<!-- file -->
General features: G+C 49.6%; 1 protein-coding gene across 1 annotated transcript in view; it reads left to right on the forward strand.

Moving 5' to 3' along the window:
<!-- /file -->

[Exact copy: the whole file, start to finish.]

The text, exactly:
General features: G+C 49.6%; 1 protein-coding gene across 1 annotated transcript in view; it reads left to right on the forward strand.

Moving 5' to 3' along the window: